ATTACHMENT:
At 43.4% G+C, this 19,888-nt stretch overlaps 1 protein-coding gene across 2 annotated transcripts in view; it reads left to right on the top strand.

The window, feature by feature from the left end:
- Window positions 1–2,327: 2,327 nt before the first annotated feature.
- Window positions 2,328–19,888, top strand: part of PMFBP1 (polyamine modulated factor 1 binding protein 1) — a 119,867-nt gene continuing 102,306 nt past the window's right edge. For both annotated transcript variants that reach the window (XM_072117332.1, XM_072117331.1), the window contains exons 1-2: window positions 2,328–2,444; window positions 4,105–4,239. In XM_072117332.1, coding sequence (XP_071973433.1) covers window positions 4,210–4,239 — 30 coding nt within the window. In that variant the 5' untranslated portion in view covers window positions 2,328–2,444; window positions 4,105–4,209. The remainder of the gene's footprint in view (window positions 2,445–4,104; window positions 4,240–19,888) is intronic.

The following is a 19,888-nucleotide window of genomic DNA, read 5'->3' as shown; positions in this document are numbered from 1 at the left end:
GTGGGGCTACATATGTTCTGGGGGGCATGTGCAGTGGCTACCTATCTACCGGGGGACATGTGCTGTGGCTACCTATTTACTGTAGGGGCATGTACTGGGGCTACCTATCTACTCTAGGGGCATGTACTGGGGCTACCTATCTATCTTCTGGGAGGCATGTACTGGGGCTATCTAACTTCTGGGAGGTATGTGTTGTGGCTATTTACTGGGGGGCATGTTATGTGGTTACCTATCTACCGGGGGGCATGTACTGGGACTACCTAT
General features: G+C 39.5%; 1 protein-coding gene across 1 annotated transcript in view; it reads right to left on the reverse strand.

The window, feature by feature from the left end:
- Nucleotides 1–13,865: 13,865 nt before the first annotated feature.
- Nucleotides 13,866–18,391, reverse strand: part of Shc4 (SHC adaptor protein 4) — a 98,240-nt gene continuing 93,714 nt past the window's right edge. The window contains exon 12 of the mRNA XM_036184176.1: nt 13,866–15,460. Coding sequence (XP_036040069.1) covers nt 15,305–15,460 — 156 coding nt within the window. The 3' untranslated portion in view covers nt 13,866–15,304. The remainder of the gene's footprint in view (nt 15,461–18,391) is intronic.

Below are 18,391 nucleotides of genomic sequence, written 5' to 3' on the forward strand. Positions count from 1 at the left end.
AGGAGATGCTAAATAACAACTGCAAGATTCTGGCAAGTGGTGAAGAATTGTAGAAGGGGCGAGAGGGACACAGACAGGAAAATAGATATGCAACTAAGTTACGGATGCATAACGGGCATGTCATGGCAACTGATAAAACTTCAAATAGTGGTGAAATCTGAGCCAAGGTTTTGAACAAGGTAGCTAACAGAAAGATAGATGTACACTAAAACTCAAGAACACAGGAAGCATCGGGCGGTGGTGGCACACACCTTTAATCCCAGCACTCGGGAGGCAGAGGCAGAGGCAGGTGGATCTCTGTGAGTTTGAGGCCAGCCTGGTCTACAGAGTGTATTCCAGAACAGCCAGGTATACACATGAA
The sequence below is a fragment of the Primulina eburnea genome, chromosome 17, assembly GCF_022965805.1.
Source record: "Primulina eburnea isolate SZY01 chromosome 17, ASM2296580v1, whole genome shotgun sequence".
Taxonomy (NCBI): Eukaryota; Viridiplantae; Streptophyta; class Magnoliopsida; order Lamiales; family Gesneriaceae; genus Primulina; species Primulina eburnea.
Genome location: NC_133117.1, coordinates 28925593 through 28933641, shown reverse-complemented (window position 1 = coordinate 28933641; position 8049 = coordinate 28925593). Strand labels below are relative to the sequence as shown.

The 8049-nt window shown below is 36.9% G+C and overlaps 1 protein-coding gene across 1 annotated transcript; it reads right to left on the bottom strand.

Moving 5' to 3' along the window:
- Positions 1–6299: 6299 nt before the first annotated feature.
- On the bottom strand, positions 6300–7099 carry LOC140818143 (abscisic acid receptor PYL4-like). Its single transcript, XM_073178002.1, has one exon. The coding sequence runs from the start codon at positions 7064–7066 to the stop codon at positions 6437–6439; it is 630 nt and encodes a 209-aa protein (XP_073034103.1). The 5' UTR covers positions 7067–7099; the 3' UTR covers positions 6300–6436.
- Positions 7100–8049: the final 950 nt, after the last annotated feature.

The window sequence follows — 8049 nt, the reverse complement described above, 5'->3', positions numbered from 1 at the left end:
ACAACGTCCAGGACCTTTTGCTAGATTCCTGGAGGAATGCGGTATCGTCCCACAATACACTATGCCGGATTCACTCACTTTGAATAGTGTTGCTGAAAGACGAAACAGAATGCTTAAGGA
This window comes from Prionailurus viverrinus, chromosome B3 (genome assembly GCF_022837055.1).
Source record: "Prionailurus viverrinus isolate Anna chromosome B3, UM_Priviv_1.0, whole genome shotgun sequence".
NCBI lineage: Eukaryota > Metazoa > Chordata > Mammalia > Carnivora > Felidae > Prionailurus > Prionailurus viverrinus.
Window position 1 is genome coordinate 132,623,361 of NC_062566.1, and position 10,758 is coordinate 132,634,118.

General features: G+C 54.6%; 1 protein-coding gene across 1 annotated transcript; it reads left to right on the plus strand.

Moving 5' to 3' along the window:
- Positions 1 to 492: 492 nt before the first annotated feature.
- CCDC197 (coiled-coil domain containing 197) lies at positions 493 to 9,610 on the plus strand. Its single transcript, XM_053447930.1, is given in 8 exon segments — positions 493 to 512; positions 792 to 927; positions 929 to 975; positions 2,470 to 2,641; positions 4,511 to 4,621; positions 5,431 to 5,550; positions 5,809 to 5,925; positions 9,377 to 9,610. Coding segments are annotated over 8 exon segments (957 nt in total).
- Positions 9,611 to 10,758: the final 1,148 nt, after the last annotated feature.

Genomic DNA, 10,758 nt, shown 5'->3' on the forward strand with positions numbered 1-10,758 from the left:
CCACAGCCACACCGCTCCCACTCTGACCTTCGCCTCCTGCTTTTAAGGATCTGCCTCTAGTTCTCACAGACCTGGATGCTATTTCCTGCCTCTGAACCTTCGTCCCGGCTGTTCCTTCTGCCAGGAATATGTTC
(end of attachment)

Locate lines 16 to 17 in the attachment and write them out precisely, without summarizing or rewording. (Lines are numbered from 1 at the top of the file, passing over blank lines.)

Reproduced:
Genome location: NC_133117.1, coordinates 28925593 through 28933641, shown reverse-complemented (window position 1 = coordinate 28933641; position 8049 = coordinate 28925593). Strand labels below are relative to the sequence as shown.

The 8049-nt window shown below is 36.9% G+C and overlaps 1 protein-coding gene across 1 annotated transcript; it reads right to left on the bottom strand.